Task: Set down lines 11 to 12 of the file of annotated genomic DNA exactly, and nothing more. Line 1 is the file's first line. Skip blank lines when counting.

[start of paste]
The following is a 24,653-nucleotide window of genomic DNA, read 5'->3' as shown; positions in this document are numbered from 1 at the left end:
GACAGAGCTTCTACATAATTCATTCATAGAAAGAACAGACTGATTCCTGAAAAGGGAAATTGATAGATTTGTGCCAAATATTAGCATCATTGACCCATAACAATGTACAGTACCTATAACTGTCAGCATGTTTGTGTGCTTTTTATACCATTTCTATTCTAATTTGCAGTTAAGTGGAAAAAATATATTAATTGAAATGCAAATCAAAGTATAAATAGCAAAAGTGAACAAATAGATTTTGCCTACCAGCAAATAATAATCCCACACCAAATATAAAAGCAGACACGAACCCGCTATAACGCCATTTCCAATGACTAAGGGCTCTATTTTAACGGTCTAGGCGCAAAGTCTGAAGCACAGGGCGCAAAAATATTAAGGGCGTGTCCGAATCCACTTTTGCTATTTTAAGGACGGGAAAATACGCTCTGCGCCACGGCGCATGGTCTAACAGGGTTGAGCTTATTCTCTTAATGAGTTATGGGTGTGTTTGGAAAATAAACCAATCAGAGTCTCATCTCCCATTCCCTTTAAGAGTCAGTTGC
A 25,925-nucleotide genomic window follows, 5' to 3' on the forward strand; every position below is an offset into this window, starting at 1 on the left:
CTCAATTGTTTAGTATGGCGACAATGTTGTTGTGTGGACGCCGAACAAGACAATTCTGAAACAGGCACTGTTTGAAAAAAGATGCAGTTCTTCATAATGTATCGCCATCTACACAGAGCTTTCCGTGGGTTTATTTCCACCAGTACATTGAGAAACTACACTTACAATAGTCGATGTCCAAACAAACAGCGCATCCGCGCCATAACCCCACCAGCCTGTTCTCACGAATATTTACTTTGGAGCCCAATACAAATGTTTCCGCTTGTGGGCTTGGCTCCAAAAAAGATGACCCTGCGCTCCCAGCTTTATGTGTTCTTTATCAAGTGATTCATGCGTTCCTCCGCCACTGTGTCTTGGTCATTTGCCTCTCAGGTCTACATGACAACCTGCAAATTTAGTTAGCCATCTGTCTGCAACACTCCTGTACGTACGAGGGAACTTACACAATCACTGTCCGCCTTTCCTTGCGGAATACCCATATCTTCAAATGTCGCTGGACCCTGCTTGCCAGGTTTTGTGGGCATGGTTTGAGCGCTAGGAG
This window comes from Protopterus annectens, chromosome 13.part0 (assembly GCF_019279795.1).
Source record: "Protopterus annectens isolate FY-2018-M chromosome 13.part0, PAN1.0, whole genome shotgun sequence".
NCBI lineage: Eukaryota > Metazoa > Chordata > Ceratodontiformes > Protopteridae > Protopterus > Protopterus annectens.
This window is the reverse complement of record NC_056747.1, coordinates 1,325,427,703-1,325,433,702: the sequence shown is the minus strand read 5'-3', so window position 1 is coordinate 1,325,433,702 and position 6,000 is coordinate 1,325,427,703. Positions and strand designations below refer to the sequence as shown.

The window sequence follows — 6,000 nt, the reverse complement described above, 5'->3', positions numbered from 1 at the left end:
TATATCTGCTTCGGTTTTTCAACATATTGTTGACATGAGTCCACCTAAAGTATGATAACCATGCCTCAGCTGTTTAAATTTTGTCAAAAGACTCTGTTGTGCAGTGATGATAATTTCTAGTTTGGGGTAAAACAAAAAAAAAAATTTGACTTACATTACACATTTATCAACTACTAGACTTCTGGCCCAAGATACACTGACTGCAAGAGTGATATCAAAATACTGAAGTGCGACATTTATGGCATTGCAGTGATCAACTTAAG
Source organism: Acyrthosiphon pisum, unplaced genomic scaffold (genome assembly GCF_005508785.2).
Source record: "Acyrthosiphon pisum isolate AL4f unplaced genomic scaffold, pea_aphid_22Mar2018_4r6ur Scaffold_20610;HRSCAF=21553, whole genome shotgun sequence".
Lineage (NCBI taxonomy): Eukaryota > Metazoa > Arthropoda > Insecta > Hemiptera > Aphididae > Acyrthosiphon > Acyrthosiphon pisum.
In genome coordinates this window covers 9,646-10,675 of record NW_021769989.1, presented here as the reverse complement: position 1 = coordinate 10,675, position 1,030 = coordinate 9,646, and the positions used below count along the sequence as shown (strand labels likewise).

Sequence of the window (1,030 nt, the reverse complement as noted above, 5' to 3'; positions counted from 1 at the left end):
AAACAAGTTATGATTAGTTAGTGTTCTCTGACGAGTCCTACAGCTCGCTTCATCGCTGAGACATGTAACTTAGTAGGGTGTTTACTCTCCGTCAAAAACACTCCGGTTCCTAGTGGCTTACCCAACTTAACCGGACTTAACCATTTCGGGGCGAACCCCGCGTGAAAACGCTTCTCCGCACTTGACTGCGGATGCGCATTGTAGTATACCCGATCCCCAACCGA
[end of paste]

Source organism: Acyrthosiphon pisum, unplaced genomic scaffold (genome assembly GCF_005508785.2).
Source record: "Acyrthosiphon pisum isolate AL4f unplaced genomic scaffold, pea_aphid_22Mar2018_4r6ur Scaffold_20610;HRSCAF=21553, whole genome shotgun sequence".